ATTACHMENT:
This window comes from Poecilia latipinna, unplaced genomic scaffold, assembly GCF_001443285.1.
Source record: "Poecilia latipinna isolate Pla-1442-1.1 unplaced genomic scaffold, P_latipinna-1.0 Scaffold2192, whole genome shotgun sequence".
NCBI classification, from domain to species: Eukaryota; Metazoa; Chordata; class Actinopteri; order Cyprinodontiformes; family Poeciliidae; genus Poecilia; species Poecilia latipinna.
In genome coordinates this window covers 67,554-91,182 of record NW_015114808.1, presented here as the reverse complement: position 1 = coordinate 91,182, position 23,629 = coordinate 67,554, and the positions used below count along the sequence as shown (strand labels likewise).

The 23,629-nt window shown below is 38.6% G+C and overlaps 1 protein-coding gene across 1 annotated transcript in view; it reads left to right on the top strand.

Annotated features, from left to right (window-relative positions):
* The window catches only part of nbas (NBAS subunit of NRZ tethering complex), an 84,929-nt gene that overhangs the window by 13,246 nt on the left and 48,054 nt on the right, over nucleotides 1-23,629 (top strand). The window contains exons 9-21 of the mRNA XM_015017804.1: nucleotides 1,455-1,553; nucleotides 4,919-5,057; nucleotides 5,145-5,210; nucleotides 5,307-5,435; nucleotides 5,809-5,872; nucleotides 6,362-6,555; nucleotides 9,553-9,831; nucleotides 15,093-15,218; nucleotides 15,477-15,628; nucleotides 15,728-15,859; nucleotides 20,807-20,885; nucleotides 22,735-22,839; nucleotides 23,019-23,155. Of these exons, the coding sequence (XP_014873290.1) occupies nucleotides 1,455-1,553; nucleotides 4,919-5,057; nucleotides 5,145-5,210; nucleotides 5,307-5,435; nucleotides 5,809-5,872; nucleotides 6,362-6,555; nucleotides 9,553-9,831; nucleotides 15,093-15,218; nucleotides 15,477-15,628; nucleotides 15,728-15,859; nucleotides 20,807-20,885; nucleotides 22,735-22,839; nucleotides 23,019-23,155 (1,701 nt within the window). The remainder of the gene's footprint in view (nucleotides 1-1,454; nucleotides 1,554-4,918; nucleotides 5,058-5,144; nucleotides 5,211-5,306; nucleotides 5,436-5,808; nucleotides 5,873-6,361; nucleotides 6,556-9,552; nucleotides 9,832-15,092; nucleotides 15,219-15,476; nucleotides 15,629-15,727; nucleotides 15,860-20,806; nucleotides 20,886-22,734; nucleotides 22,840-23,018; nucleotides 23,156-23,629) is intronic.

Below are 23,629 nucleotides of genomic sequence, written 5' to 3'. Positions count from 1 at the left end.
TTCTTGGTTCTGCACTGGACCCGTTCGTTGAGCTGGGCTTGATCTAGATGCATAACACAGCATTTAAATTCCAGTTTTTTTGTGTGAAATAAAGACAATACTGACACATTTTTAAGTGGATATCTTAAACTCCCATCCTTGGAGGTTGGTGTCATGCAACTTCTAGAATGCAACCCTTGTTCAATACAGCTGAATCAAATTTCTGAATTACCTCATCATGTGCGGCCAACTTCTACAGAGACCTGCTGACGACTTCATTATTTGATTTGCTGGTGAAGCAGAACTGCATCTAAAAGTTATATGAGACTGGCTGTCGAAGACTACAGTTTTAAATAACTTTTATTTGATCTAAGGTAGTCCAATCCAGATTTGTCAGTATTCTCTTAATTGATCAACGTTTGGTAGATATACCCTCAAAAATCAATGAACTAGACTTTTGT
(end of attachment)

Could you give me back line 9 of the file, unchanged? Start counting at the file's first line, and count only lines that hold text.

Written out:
TTCTTGGTTCTGCACTGGACCCGTTCGTTGAGCTGGGCTTGATCTAGATGCATAACACAGCATTTAAATTCCAGTTTTTTTGTGTGAAATAAAGACAATACTGACACATTTTTAAGTGGATATCTTAAACTCCCATCCTTGGAGGTTGGTGTCATGCAACTTCTAGAATGCAACCCTTGTTCAATACAGCTGAATCAAATTTCTGAATTACCTCATCATGTGCGGCCAACTTCTACAGAGACCTGCTGACGACTTCATTATTTGATTTGCTGGTGAAGCAGAACTGCATCTAAAAGTTATATGAGACTGGCTGTCGAAGACTACAGTTTTAAATAACTTTTATTTGATCTAAGGTAGTCCAATCCAGATTTGTCAGTATTCTCTTAATTGATCAACGTTTGGTAGATATACCCTCAAAAATCAATGAACTAGACTTTTGT